Determinants affecting initiation of continuous positive airway pressure treatment. Academic Article uri icon

abstract

  • Background: Continuous positive airway pressure is the treatment of choice for patients with obstructive sleep apnea syndrome. Objective: To determine the factors influencing treatment initiation with a CPAP device in a healthcare system in which co-payment is required. Methods: A total of 400 adult patients with OSAS who required CPAP therapy completed questionnaires at three different stages of the diagnostic and therapeutic process: CPAP titration study (stage 1), patient adaptation trial (stage 2), and purchase of a CPAP device (stage 3). Logistic regression was used to analyze the variables influencing CPAP use at the different stages of the diagnostic and therapeutic processes. Results: Only 32% of the patients who underwent CPAP titration study purchased a CPAP device. The number of subjects who purchased a CPAP device increased gradually as monthly income increased, 28% vs. 62% in the "very low" and "very high" income levels respectively. Reporting for the titration increased in patients with excessive daytime sleepiness and an Epworth Sleepiness Scale score above 9 (odds ratio = 1.9, P = 0.015). Higher socioeconomic status increased reporting to stage 2 (OR = 1.23, P = 0.03) and CPAP purchase (stage 3, OR = 1.35, P = 0.002). Excessive daytime sleepiness increased reporting to stage 2 (OR = 2.28, P = 0.006). Respiratory disturbance index above 35 increased CPAP purchasing (OR = 2.01, P = 0.022). Support from the bed partner, referring physician and sleep laboratory team increased CPAP purchasing. Conclusions: A supportive environment for a patient with OSAS requiring CPAP is crucial to increase initiation of CPAP treatment. Minimizing cost sharing for the CPAP device will reduce inequality and may increase CPAP treatment initiation.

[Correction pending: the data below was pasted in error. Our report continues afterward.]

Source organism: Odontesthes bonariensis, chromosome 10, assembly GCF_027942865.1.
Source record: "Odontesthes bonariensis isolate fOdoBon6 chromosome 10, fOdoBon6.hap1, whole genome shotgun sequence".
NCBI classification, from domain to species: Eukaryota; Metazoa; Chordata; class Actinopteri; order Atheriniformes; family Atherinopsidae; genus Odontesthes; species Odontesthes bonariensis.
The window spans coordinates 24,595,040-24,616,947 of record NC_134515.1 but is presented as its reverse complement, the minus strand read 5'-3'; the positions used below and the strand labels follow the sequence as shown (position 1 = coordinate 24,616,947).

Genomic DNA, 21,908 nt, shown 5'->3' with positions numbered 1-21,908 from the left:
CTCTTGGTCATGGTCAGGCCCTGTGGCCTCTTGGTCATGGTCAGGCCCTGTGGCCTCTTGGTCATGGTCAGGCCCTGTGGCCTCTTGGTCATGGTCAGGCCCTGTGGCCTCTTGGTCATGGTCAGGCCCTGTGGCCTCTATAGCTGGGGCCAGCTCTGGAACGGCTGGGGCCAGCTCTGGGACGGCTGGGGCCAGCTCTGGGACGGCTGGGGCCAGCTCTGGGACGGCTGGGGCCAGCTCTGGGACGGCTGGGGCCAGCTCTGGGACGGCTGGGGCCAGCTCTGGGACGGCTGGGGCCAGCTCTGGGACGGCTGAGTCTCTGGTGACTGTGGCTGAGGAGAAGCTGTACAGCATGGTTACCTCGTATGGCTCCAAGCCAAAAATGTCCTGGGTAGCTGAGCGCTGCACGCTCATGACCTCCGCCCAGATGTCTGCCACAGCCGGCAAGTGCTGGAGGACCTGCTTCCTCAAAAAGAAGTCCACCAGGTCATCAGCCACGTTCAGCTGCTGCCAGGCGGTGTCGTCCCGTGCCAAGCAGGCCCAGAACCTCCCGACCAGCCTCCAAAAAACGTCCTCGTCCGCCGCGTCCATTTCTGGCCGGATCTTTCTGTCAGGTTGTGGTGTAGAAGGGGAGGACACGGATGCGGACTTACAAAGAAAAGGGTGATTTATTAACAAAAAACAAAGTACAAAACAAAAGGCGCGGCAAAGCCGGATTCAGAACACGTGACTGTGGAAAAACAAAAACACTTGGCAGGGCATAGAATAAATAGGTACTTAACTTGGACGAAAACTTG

publication date

  • January 1, 2005